Today, the ONS released their latest ‘Age Estimates’ report, which found that there are now twice as many women than men aged 90 and over in the UK, and that the average male life expectancy has fallen from 79.2 to 79 years old, which experts are attributing to the pandemic.
In light of this new report, Dr Earim Chaudry, Medical Director at men’s health platform Manual, explains that it’s not just about living longer, it’s about living healthily and happily for as long as possible. Below, Dr Chaudry, has provided his scientific secrets to healthy aging in males:
Make Sure You’re Getting Enough Vitamin D
Vitamin D is one of the most commonly referenced supplements discussed, and for very good reason. It’s associated with several important health benefits, is found in a variety of foods, and is also the only nutrient your body produces when exposed to direct sunlight. Hence its common nickname: the sunshine vitamin. It’s recommended that adults need around 10 micrograms of Vitamin D a day.
Vitamin D each day may also reduce your risk of catching or developing certain diseases.
Over the years, studies have suggested that vitamin D lowers your chances of developing seasonal influenza, decreases your risk of multiple sclerosis, and protects against cardiovascular disease, including hypertension (high blood pressure), heart disease, heart attack, and heart failure.
Eat For Heart Health
Eating a heart-healthy diet, like the Mediterranean diet, is a great way to keep your body in tip-top shape. A strong heart is vital for healthy living, so make sure you’re loading your plate up with the following foods:
- Fatty fish – such as mackerel, salmon, herring, tuna, or sardines (rich in omega-3 fatty acids)
- Fruits- such as avocados, bananas, blueberries, and blackberries
- Vegetables –, such as sprouts, bell peppers, and spinach
- Nuts and seeds- including flaxseed, chia seeds, and walnuts;
- Olive oil
- Dark chocolate, which contains antioxidants called flavonoids (these help protect your body against toxins).
Get More Vitamin C & E
A 2015 study found that a daily dose of 500mg of vitamin C improved blood flow in much the same way as walking. It’s believed that the vitamin helps keep the lining of the blood vessels healthy, improving blood flow. Similarly, vitamin E can help your blood vessels dilate (widen), allowing for healthy blood flow.
To add more vitamin C to your diet, add citrus fruits, orange juice, bell peppers, and broccoli to your weekly grocery list. You could also take a daily multivitamin. To get your fair share of vitamin E, make sure you’re eating plenty of nuts and seeds, and use a vegetable oil, such as sunflower oil, in your cooking
No matter what sort of lifestyle improvements you want to achieve health-wise, quitting smoking will always rank highest on the list of priorities for overall health and longevity. Where poor circulation is concerned, it’s the nicotine found in cigarettes and e-cigarettes that’s the main culprit.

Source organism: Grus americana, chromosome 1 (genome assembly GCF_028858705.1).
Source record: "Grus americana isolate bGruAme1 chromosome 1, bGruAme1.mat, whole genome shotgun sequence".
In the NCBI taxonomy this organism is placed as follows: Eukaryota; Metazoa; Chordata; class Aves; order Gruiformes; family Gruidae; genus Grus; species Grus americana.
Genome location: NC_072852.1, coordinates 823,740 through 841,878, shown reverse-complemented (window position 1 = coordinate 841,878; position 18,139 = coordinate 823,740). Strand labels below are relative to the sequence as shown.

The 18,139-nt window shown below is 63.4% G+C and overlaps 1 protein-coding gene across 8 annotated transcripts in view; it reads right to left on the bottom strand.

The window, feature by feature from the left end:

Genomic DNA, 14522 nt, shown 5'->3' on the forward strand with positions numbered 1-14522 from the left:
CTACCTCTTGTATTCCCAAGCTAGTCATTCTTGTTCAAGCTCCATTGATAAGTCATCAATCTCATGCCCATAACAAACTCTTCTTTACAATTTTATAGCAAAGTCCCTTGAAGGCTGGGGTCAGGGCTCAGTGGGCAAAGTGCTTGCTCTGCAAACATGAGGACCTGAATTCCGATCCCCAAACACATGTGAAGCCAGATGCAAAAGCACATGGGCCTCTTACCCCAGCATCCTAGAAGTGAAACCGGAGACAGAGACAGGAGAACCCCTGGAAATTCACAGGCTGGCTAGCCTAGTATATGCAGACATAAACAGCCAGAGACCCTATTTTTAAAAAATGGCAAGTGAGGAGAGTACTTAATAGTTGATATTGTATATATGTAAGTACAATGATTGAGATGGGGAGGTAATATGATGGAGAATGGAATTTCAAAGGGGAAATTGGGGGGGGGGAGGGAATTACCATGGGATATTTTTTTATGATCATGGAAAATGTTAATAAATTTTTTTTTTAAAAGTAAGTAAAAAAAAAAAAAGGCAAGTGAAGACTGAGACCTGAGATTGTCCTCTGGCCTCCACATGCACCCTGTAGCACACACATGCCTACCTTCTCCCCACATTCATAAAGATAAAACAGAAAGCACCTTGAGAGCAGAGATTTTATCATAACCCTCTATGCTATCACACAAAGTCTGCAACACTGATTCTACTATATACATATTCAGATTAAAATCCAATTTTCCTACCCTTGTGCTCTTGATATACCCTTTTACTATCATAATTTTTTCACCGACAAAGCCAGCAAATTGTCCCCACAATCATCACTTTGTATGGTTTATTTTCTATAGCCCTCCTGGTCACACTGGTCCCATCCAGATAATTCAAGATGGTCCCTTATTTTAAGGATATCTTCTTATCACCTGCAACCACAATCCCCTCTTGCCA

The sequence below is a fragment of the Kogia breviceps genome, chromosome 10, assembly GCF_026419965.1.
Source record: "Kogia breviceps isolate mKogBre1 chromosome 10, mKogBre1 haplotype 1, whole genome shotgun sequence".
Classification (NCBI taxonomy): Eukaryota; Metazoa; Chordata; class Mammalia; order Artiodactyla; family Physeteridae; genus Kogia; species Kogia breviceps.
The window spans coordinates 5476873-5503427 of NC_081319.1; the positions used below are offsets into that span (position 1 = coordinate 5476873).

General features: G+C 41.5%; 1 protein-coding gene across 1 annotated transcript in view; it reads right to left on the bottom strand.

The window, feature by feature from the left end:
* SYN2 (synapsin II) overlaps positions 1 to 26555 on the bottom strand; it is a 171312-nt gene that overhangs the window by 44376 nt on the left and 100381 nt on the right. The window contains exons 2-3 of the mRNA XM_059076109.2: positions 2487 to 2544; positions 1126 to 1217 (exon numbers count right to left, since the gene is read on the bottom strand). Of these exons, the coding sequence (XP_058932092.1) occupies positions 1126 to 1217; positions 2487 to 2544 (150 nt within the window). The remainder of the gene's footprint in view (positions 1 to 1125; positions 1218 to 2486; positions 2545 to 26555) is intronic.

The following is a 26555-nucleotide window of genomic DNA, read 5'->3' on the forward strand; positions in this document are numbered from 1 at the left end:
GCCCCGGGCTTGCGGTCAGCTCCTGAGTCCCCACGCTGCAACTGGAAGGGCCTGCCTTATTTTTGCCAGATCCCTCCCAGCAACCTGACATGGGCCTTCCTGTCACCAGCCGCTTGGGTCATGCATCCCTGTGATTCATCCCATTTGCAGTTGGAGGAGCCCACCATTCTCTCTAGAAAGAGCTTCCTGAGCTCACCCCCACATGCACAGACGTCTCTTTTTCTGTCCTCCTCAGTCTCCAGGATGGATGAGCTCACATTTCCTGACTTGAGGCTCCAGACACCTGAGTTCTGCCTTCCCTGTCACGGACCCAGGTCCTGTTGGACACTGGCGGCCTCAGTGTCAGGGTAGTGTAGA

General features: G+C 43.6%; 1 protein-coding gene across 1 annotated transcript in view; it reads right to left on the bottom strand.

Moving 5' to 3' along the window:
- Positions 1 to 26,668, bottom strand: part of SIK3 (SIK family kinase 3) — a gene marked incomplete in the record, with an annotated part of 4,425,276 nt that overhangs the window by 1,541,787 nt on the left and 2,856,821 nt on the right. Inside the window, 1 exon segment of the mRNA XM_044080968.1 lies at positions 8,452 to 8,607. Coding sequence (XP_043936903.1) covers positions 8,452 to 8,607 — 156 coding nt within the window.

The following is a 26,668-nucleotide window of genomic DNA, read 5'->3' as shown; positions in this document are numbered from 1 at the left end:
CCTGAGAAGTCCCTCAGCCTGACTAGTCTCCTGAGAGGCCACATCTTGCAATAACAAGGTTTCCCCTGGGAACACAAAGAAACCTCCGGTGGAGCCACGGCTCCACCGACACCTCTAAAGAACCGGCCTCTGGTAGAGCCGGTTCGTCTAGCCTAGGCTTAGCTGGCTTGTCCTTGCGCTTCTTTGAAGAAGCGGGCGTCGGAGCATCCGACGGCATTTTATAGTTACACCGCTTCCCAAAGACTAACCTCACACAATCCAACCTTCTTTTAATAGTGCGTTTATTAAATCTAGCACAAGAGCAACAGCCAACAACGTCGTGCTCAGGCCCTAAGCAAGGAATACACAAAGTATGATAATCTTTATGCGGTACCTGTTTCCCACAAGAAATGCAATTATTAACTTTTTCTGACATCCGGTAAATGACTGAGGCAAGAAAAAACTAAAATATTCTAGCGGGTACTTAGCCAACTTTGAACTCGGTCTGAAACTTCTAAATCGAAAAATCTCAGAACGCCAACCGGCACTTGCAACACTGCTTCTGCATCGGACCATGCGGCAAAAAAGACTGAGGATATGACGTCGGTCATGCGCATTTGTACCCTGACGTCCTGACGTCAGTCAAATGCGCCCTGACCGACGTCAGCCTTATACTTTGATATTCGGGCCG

Nicotine harms the walls of your arteries while making your blood thicker, meaning it can’t flow as effortlessly around your body.
Quitting can be hard work, but in the end, it’s always worthwhile. Check in with the NHS for a range of services to help you stop the habit, and remember, you’re never too old to stop smoking.
Exercise More Frequently
Exercise can improve many aspects of life, from improving mental health to keeping the heart in good condition. Recent studies have found that regular exercise can promote the growth of good bacteria in the gut, reducing inflammation and the risk of inflammatory bowel disease and type-2 diabetes.
If you can, aim for 150 minutes of moderate exercise per week.
Up Your Fiber Intake
Lentils, chickpeas, whole grains, legumes, as well as fruit, vegetables, nuts and seeds are all full of fibre – and are indispensable for a balanced healthy diet. Adults should aim for at least 30g of fibre in their diet a day.
Eat More Omega-3
Omega-3 fatty acids are essential for healthy cognitive function and cardiovascular health.
Your body can’t produce essential fatty acids (EFAs) like omega-3 on its own, so you need to make sure it’s being provided through dietary sources.
Fish and shellfish are your best bets if you want to improve your omega-3 intake. Eating more fish (especially oily fish like mackerel) also helps you get your fair share of other essential vitamins & minerals, such as vitamins A and D, calcium, iodine, and selenium.
Providing the body with enough fluid every day is crucial for good circulation, as it contributes to the overall volume of blood.
According to the NHS, adults should aim for six to eight glasses of fluid a day, such as water, lower-fat milk, or sugar-free drinks, like tea and coffee.
Drinking black or green tea can be particularly helpful if you’re faced with poor circulation, as the antioxidants found in those drinks can widen your blood vessels, helping blood flow more easily in the process.
A lack of sleep hampers your ability to fight infection. This is because, during sleep, your immune system releases proteins known as cytokines, which target hostile germs and microbes. Simply speaking, if you don’t get enough sleep, you don’t produce enough of these vital infection-fighting chemicals.
Generally, seven to nine hours of sleep a night is recommended.
When stressed, our bodies produce chemicals – such as corticosteroids, a type of stress hormone – which suppress the functioning of our immune systems. Whilst these chemicals are used for the treatment of conditions such as asthma and arthritis, they reduce the ability of the immune system to do its job.
Keeping a lid on stress – through meditation, mindfulness, or exercise – is an important way to get your immune system working as it should again.
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